For high voltages (MV) and large distances (cm) in ultra high vacua (10~9 to 1CT8 torr), present investigations at CERN show that, in fact, the mechanism involved in initiating a breakdown takes a considerable time (jis to ms) to develop and that these times are statistically distributed in such a way that T min is proportional to V2. Because of these results, obtained with stainless steel and titanium electrodes, it would be possible to increase the strength of electric fields in vacuum very appreciably for all applications where the field is needed for only a short time (a maximum of several microseconds), which is often the case around large particle accelerators. The advantages obtained would allow the present values of d.c. fields to be doubled for times of the order of a few microseconds and distances between electrodes greater than a centimetre.
Such an increase in the intensity of electric fields would allow further steps forward in the use of high energy particle separators and fast deflectors. Other conceivable applications include strong field accelerating lines in electron ring accelerators, coaxial beam guides, electromagnetic lenses, etc.
In all these applications, the new technical problem which arises is that of generating voltage pulses of several MV with very steep leading edges (less than 10 ns). The duration of the pulse depends on the application in view (from 10 ns to a few lis). A Marx generator in conjunction with a Blumlein line can be used for very short pulses as is already done for the Stanford 600 kV streamer chamber (see CERN COURIER vol. 7, page 219). The most delicate problems are those involved in striking the main spark-gap in the Blumlein line with a very low jitter (ns), since this spark-gap must operate at 2 MV with an impedance of 30 ohms. There are thoughts of using a ruby laser, a multiple-electrode spark-gap or perhaps a liquid dielectric spark-gap. A rise time of 50 to 100 ns would be adequate for pulses lasting several mircroseconds, in which case the Blumlein line would not be needed.
Many other laboratories and commercial firms are particularly interested in the work currently being done at CERN in the field of high voltages
In an application of the deflector or separator type, the beam element can be included in the load on the Blumlein line. Profit could then be drawn from having the magnetic field in phase with the electric field, and a TEM (transverse electromagnetic) wave is then set up. There are two advantages:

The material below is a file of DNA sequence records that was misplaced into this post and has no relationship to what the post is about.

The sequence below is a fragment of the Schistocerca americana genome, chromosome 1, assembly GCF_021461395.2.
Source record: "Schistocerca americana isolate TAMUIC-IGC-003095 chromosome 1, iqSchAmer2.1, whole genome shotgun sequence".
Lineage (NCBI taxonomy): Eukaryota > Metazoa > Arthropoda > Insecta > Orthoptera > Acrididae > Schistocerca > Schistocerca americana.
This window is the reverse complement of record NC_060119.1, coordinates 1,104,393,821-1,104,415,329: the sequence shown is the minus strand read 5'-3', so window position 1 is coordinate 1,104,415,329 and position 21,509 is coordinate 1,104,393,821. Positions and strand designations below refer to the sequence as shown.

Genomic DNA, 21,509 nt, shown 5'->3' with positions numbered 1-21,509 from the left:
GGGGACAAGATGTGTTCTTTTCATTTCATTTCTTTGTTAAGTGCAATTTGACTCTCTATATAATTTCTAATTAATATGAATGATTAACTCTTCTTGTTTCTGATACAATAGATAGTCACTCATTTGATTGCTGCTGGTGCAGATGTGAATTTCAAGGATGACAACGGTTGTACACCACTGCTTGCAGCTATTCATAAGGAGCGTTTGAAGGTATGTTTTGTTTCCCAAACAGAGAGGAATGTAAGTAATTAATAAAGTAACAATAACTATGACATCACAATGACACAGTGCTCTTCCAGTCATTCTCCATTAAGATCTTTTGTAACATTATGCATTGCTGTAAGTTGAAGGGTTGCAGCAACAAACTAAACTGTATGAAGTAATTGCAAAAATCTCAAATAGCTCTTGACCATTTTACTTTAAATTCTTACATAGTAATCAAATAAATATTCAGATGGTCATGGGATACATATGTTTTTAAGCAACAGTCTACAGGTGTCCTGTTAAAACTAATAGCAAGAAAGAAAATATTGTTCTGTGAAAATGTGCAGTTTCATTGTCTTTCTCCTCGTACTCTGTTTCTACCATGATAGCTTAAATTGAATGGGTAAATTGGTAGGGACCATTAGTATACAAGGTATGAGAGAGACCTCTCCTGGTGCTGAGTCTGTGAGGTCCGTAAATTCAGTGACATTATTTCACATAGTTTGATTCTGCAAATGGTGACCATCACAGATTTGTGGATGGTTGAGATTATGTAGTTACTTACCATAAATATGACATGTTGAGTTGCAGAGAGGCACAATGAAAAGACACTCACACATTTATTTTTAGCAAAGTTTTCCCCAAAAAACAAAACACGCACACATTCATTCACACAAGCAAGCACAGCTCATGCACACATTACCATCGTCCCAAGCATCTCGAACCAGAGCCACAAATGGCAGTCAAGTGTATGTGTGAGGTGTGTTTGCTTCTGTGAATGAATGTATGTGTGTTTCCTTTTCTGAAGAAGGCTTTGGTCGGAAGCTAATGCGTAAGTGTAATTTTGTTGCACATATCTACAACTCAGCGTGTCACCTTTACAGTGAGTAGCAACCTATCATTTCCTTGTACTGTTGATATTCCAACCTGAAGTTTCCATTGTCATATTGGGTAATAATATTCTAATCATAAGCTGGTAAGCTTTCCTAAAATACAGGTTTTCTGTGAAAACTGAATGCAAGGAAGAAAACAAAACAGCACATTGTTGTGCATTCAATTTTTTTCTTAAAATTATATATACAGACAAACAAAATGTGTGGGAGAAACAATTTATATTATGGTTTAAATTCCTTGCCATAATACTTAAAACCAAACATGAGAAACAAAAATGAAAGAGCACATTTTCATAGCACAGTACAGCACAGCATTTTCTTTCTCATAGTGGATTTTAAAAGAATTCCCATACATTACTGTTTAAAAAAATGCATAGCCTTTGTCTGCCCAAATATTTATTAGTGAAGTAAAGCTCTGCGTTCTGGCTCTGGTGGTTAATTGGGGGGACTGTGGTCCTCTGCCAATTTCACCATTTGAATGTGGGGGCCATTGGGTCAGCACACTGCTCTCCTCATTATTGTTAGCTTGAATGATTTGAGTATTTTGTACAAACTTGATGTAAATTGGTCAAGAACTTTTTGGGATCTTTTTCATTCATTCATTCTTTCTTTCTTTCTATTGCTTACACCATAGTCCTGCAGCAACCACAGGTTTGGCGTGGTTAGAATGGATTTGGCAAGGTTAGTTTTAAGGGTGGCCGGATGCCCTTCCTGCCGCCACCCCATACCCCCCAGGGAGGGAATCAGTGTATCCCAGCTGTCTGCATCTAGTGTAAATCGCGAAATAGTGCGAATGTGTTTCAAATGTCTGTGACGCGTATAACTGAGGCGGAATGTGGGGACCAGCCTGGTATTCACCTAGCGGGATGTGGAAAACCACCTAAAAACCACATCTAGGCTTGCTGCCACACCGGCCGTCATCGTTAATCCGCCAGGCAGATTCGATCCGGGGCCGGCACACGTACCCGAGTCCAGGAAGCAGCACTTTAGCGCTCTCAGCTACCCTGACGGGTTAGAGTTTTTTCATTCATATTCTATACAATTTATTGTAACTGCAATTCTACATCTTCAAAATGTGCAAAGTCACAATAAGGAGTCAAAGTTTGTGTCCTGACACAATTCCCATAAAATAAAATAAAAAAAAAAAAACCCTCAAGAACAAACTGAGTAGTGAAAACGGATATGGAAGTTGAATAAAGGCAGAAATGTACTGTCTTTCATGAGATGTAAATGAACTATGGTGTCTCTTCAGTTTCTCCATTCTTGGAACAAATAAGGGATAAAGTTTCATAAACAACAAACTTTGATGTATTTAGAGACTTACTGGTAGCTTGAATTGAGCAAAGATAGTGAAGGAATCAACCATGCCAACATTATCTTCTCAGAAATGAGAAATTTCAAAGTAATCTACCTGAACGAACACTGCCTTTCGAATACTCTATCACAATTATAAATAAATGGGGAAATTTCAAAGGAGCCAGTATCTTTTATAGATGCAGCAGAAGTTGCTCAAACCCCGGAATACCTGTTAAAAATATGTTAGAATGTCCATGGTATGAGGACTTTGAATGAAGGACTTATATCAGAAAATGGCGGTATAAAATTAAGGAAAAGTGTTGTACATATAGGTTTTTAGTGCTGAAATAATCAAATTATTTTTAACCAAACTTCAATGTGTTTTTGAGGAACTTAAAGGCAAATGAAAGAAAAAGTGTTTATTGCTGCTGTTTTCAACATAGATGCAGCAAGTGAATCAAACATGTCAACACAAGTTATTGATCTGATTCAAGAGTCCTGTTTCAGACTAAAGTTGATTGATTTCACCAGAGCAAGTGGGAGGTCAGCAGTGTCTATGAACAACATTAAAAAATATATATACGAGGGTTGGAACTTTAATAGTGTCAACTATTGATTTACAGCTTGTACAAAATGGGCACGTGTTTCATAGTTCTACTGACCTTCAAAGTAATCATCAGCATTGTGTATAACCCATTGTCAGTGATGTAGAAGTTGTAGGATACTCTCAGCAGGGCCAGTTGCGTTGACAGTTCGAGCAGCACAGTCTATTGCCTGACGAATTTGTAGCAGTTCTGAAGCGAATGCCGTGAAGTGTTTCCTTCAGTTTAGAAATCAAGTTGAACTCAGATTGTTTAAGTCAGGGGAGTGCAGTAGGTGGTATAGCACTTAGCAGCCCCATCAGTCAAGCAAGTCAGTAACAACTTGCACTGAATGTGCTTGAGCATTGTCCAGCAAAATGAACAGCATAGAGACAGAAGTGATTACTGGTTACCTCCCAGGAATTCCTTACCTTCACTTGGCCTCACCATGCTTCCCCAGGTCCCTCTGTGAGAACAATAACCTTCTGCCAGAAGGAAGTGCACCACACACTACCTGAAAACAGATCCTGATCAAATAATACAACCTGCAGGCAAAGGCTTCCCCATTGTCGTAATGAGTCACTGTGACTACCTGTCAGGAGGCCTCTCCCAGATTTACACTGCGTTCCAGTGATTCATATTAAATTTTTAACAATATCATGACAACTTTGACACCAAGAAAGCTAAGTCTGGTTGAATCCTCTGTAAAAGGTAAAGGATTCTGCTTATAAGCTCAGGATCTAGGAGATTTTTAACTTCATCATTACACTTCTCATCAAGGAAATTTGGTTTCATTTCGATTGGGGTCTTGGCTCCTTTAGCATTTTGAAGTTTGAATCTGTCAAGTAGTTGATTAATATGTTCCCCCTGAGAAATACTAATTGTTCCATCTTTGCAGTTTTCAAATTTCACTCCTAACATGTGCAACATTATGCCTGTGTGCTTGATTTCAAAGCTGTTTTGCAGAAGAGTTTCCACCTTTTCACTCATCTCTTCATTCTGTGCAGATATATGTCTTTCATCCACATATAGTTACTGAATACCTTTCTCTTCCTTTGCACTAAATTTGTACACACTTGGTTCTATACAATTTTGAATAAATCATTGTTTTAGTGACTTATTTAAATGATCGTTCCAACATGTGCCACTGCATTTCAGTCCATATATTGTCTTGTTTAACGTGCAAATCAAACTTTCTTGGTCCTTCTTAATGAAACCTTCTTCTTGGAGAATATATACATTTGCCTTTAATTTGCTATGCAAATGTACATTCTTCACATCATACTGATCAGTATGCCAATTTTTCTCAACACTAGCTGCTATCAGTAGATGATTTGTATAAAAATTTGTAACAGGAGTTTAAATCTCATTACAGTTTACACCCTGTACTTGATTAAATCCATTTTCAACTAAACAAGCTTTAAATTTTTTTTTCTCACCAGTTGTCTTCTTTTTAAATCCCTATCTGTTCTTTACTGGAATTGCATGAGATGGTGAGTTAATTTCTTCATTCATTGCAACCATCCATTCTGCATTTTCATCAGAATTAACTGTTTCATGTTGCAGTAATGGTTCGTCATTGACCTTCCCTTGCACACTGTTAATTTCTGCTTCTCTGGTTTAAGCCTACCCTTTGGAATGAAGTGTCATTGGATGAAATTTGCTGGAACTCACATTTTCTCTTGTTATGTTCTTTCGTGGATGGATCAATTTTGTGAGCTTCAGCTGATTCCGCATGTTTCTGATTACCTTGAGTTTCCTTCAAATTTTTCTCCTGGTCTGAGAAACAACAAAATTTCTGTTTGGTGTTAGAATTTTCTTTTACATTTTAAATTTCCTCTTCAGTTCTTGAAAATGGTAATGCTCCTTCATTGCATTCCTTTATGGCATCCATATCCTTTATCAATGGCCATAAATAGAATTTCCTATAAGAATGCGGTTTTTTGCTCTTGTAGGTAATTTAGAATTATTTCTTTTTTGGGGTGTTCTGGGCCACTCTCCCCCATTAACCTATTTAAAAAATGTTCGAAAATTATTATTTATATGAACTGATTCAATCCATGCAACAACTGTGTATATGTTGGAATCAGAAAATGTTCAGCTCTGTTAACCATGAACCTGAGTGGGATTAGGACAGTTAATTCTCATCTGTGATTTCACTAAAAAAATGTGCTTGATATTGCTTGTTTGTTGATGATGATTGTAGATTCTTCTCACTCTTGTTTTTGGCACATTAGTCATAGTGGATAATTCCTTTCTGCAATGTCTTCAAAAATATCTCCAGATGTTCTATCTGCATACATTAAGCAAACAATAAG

1. If the particles are sent into the equipment in the same direction as that of the propagation of the wave, the unit is an electromagnetic separator – a velocity selector with automatic magnetic compensation (with chromatic aberrations reduced to a minimum).
2. If the particles are sent in the opposite direction to the TEM wave, then the electric and magnetic deflections are added together and an electromagnetic deflector is formed. In view of the present technical results, deflectors can be made with 450 to 500 kV/cm (1 MV over 2 cm), or the equivalent of 3 kG. Thus the same piece of equipment can serve either as a deflector or as a separator.
The main potential of high electric field electromagnetic separators lies in the field of the separation of low-energy (a few hundred MeV) kaon beams for bubble chambers. It is possible in these cases to reduce the length of the separator considerably while retaining the same angle of separation, and thus to have particle beams with a short decay length (0.75 m for 100 MeV charged kaons).
The refined technology which has been developed to obtain very high voltage pulses and to overcome the complex problems in striking a spark-gap operating at several MV, allow one to think of building streamer chambers with very high gaps (of the order of a metre) using such high voltages. It is probably in this direction that interest in pulsed high voltages will be concentrated, because the advantages offered by such chambers are so attractive that physicists will almost certainly want them built. Finally, it is interesting to note that many other laboratories and commercial firms are particularly interested in the work currently being done at CERN in the field of high voltages. These laboratories and firms include those working in such varied fields as emitters, the transmission of electric power, circuit breakers, rectifiers, colour television, etc…
- This article was adapted from text in CERN Courier vol. 9, July 1969, pp208–210